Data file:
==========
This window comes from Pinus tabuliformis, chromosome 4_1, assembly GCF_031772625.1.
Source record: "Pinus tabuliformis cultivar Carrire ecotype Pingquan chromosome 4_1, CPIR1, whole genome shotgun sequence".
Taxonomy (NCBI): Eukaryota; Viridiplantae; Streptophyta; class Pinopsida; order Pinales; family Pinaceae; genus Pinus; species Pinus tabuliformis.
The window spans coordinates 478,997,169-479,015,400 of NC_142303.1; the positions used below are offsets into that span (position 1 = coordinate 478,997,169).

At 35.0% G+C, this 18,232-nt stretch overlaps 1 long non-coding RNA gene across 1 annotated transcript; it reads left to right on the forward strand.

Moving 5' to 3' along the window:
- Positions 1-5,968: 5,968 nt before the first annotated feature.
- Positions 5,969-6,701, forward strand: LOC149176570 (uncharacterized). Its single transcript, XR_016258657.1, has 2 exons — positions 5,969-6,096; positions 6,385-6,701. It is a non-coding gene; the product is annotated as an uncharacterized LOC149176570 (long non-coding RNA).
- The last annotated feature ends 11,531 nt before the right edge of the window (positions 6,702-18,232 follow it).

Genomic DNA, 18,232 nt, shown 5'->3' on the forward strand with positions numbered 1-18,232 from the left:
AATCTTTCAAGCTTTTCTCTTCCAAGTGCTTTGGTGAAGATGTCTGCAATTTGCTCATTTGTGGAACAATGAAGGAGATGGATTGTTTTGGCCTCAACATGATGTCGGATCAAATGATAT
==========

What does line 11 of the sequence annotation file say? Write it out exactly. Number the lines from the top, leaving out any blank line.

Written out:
AATCTTTCAAGCTTTTCTCTTCCAAGTGCTTTGGTGAAGATGTCTGCAATTTGCTCATTTGTGGAACAATGAAGGAGATGGATTGTTTTGGCCTCAACATGATGTCGGATCAAATGATAT